In effect, we’re replacing the combat matrix of original D&D (OD&D) with a shortened Universal Results Table, and then using dice pool mechanics to provide the results for the left hand column, rather than the roll of a single D20, which I have never been a huge fan of (it’s too linear and I hate rolling single dice). To keep this sensible, I am going to restrict the size of the dice pool, and as a result, the maximum number of successes, to six. This gives me a six by six table with a range of 36 possible results, spread among the following categories: Blunder, Failure, Partial Success, Success, Smashing Success, and Cracking Success.
With this table, I can tweak the results of the successes beyond the binary succeed/fail of the OD&D matrix and provide simple easy to remember results for different types of actions, like combat, trade, social situations, etc. As an example, let’s take a look at combat (likely to be a very common activity in our game) as seen through the lens of the CRT:
A player who scores a Success result in Melee scores a single hit, which would kill a standard soldier or ‘hurt’ an enemy hero. If he rolled 3 successes and scored a Cracking Success, he might kill 2 ordinary soldiers, kill two and wound an enemy hero once or some other combination. But if he rolls to far under the umber of successes needed, he’ll score a Partial Success, so that he scores a hit, but loses an action in the process (perhaps he overextends himself and is forced to recover).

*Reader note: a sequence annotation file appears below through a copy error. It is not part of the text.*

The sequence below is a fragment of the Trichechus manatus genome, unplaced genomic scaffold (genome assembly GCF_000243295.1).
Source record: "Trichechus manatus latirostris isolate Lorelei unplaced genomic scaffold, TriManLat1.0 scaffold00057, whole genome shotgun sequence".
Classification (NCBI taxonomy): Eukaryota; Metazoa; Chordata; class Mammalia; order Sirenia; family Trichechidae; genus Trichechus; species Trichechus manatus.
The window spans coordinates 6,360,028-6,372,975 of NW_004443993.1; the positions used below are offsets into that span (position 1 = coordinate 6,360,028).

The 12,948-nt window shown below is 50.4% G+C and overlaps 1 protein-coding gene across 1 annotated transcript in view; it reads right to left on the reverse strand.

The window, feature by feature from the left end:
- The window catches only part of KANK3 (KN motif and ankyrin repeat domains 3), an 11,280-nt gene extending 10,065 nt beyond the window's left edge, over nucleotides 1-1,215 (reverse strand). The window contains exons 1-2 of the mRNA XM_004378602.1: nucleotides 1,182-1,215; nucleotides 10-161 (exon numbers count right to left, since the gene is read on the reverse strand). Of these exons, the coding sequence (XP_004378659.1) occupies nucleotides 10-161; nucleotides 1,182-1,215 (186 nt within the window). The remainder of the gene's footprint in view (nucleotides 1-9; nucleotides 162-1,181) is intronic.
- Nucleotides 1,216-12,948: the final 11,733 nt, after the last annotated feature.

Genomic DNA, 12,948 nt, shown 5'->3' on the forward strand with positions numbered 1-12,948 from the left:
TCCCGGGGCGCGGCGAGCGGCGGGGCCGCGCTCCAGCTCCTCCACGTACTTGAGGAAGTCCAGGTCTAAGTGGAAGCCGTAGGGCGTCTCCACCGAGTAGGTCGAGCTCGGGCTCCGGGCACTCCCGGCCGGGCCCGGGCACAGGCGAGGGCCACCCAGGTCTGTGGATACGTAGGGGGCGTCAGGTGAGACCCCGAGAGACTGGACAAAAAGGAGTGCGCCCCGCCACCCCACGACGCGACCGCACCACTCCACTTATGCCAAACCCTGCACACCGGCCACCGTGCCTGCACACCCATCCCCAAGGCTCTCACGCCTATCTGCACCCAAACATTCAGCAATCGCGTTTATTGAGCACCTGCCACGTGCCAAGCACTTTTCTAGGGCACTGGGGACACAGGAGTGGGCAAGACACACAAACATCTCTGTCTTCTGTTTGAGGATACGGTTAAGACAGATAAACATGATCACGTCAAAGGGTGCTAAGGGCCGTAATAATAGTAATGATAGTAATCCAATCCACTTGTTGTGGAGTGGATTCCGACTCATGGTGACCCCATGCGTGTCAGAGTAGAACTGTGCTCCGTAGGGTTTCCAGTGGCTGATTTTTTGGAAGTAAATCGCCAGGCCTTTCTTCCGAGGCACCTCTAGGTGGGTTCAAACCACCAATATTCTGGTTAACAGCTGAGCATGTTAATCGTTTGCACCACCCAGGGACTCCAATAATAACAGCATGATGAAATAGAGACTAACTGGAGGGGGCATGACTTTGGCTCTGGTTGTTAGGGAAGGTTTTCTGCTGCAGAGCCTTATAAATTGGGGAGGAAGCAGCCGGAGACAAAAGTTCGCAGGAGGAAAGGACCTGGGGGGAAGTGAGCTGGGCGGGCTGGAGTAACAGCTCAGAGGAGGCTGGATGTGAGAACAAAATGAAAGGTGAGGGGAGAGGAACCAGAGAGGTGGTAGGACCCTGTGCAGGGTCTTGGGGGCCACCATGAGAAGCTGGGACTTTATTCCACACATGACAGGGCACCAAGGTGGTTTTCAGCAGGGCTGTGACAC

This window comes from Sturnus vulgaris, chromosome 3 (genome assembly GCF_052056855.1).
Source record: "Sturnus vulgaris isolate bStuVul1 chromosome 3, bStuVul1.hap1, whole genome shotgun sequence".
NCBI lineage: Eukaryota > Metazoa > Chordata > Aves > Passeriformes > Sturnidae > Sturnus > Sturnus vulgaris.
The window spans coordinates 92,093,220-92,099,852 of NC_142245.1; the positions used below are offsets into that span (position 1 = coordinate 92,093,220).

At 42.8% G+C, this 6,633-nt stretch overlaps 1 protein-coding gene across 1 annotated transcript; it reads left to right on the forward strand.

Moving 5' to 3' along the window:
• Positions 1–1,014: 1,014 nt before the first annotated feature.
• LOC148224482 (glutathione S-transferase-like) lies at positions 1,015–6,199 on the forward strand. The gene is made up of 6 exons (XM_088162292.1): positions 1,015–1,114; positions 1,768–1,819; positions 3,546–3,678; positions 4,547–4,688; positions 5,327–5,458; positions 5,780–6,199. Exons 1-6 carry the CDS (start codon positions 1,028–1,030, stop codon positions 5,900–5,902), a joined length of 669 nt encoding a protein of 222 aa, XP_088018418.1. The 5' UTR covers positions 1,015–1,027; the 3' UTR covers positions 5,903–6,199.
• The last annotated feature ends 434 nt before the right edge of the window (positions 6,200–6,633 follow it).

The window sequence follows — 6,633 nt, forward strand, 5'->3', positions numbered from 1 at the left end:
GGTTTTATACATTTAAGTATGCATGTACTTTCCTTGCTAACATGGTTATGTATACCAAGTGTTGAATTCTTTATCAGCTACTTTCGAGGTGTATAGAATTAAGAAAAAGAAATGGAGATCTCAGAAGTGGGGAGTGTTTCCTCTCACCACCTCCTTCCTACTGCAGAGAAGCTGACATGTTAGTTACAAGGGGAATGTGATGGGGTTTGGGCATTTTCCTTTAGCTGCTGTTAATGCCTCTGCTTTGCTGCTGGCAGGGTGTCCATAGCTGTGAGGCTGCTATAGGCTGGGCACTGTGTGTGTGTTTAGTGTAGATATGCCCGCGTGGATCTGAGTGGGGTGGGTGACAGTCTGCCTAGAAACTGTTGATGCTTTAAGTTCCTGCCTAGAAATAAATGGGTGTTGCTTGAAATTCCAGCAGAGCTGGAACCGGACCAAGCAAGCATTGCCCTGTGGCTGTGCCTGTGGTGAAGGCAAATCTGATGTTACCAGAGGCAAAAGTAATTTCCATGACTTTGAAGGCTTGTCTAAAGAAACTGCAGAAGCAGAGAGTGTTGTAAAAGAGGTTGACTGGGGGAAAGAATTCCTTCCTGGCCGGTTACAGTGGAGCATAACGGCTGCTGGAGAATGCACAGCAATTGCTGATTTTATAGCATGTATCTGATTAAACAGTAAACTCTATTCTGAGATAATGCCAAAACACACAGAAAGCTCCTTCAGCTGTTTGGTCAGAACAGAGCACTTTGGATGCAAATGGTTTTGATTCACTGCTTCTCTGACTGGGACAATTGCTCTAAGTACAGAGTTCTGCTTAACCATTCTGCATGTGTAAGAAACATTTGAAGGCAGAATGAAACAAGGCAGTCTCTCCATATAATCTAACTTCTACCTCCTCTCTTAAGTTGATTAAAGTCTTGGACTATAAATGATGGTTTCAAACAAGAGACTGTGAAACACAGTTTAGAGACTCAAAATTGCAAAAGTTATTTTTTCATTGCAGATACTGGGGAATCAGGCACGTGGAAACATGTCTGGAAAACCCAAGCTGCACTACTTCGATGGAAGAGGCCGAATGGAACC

Of course the results would be different for other activities, and the referee would be encouraged to use the General Table and his own judgement for non-specified cases.
Now, it is very true that I could come up with an even simpler, more narrative version of this system, but considering the decade of game design I am trying to emulate, this seems to me to be the more likely outcome of a first professional foray into RPGs. I think that our author. being present at the first Braunstien games and observing the difficulties that arose from full-fledged free form play, would have erred on the side of more, not less structure.
Maybe later on in our alternative history, when Avancée Donjons & Dragoons is revised into a second edition, the author (who will hopefully not have had the same falling out with his own company as Gygax had) will simplify this mechanic so that charts are no longer needed. But for 1974, and the author’s wargaming and educational roots, I think we’re hitting pretty close to the correct mixture of mechanics, if not hewing a bit more narrative than might have been likely in the circumstances.
All of this is, of course, only the roughest cloth at this point. I still don’t know what the base target number will be (4 or 5, I need to run the numbers a bit more), the basic CRT and individual results tables will undoubtedly go through more than a few permutations, and there will be additional wrinkles added to the system to bring it to life (such as a method for the players to reroll dice to improve their odds and a system of ‘Misfortunes’ to increase the dramatic potential of every roll), but at least we have a basic skeleton to hang a game on…